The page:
The brute force nature of the attack means there are ways to protect against DDoS. Yet the popularity of the cloud exposed more resources to the web, heightening the risk of DDoS.
In modern times, DDoS attacks leverage sophisticated botnets by installing malicious software in thousands of unknowing computers. This allows a small team or even single operator to leverage a geographically diverse number of computers for the attack.
4. Application centric security
Prior to the cloud, computer security focused on the health of the device. Antivirus software installed on every machine is the most common example of device level security. Other measures, like password policy and domain management also help secure individual devices from attack.
With cloud based applications however, the device itself might not be able to offer much protection. In some cases, the device isn’t even touched by the security breach. A social engineering ransomware attack that uses spam email to distribute the phish is device agnostic. A user could become a victim on their phone, work PC, laptop or tablet.
5. Regulating the Internet of Things
Creating antivirus programs for small devices that rely on firmware rather than common operating systems isn’t practical in most cases.
Similarly, with many Internet of Things (IoT) devices being small and relatively cheap to produce, a lack of quality control or universal standards currently makes the security considerations of many IoT devices opaque.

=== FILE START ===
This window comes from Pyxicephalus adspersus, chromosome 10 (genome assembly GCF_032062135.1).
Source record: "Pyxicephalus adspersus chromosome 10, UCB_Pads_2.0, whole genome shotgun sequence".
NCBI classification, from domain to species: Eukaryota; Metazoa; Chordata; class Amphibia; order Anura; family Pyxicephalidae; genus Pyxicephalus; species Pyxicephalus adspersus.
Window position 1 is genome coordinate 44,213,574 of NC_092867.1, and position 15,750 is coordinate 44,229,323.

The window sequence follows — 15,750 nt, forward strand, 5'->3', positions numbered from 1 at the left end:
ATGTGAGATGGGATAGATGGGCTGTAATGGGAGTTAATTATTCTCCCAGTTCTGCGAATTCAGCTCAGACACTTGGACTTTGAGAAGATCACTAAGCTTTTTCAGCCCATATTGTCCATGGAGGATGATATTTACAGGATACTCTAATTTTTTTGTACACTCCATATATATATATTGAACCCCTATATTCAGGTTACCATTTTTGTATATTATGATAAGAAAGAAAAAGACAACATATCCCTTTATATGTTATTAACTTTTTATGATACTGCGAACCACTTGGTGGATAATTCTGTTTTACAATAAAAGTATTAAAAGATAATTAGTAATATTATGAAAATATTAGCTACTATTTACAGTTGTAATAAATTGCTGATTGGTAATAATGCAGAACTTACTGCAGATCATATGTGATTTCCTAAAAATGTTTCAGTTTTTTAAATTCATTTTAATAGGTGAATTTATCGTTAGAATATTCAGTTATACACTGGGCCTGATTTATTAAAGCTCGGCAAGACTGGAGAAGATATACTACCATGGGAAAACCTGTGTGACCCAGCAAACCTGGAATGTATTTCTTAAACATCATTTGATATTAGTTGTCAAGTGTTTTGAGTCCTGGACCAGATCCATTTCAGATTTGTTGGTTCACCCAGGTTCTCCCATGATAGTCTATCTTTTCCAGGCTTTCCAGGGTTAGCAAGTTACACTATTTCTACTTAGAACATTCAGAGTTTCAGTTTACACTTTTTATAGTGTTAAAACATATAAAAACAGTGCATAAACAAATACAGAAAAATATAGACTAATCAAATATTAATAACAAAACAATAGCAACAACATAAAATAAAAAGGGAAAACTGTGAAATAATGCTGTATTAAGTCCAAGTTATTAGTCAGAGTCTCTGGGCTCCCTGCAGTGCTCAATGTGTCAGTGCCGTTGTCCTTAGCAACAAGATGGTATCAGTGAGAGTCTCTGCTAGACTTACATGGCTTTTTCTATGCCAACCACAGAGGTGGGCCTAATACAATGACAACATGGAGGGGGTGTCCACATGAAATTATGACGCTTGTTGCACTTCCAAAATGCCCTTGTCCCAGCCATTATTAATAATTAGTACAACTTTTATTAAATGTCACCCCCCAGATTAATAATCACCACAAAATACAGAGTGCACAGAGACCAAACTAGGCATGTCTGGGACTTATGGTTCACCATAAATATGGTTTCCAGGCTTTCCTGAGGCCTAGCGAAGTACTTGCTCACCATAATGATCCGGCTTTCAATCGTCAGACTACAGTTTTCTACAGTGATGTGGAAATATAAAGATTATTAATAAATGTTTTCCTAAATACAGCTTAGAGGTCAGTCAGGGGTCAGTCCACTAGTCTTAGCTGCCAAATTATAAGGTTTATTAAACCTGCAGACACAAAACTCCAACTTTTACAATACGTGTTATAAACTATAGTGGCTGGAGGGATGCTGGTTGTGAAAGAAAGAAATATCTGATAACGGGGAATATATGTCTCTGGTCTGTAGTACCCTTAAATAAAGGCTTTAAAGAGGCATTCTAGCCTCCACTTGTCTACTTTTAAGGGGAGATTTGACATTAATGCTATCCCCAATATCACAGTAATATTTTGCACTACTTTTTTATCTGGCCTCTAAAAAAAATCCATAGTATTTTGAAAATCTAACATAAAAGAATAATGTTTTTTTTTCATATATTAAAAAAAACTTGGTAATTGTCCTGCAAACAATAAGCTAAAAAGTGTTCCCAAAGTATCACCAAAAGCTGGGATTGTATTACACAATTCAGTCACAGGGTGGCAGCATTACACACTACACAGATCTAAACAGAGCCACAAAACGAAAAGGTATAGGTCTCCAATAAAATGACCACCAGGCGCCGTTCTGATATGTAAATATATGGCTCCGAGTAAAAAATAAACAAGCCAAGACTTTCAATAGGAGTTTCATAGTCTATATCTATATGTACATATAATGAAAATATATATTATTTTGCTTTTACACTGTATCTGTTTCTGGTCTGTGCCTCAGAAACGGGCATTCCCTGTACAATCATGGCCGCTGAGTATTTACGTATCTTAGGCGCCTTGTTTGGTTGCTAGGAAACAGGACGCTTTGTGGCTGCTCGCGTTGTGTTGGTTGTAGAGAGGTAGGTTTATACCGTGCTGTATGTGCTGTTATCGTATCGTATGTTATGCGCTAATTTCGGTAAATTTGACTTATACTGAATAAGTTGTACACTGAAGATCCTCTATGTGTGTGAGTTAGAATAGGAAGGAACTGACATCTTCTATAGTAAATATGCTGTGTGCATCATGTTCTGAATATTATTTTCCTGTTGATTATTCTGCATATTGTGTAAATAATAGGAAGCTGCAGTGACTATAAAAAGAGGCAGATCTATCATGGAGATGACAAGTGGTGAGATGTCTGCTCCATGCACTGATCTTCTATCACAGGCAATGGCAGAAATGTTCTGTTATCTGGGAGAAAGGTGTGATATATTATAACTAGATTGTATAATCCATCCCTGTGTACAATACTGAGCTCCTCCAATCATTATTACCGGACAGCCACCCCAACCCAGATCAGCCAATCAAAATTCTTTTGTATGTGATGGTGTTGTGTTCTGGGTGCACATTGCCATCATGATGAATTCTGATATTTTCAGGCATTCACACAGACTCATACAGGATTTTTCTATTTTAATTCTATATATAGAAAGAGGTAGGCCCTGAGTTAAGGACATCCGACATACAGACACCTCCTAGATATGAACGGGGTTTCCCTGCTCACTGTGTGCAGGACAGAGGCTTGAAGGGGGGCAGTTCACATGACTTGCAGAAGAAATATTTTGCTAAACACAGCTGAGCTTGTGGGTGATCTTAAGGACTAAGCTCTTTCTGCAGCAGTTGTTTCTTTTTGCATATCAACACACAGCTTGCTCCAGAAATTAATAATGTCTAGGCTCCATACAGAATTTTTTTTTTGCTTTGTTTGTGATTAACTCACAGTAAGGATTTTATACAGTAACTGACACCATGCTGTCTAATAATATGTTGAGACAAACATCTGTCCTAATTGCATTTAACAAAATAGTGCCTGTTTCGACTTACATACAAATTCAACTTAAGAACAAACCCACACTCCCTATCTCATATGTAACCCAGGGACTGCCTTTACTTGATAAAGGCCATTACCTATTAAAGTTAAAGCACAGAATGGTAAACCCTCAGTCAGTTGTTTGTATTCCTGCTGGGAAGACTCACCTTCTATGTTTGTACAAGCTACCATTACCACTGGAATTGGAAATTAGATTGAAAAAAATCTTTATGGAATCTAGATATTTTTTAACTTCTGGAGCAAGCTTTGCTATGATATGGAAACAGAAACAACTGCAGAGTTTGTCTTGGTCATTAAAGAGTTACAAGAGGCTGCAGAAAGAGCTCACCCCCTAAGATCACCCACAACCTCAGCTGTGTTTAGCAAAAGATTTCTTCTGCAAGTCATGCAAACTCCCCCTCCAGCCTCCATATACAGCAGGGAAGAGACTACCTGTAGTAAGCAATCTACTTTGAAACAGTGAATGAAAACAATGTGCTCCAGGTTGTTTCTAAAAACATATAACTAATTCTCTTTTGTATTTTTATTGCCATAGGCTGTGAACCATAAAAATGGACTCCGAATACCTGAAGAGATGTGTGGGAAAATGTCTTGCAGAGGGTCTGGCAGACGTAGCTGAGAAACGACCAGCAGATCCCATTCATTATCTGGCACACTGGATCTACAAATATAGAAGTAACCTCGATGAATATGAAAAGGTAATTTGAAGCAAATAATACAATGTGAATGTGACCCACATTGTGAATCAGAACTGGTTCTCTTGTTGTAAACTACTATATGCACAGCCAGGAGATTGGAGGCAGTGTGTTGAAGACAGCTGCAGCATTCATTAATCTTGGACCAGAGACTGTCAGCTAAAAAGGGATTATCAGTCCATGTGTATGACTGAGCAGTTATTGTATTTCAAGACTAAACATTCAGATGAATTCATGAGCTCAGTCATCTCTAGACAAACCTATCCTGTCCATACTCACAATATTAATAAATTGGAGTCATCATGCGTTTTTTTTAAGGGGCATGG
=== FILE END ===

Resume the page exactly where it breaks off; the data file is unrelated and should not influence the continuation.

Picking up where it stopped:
While someone hacking a fridge or microwave might be more inconvenient than dangerous, there are IoT uses that do pose serious threats to our safety.
Threats to IoT
Antivirus software company McAfee estimates that drone control toolkits are already propagating online and actual use of these exploit toolkits will become more prevalent in 2017. Remote access and unauthorised control of these drones remains a serious threat to business and personal safety. Another vulnerability is posed by malicious attacks on IoT sensors that control temperature of server rooms, food industry, manufacturing, and primary production.
The Big Data solution
As we increasingly rely on cloud technologies and Big Data to monitor important decisions in our business process, the need to protect IoT sensors is paramount.
Big Data might be under threat from malicious IoT attacks, but it will also help provide the solutions. Managed trust certifications via cloud assisted authentication will provide IoT device manufactures and firmware builders with universal protocols to define the trustworthiness of network access.
Control of these devices might come from authentication servers that verify via the device’s MAC address or other unique ID that can’t be altered.
Correctly validating these certifications will require new skillsets. Forward thinking companies are already in consultation with network security experts on how best to protect their IoT devices.
6. Skills shortage in Big Data
Like any new industry sector Big Data and adjacent skillsets like cloud security and infrastructure DevOps are suffering from a skills shortage. Solving issues and challenges with limited resources can impact the efficiency of your Big Data applications. For many companies a professional consultation service can fill the skills shortage that might not be reconciled until the next generation or IT professionals enter the workforce.
7. Retaining anonymity under Big Data
Since the early days of the internet, questions of identity and anonymity have continually defined how and why we interact with networks. The tension between the personalisation benefits of data collection and a person’s right to anonymously access information remains a complex problem for brands, businesses, and the Internet as a whole.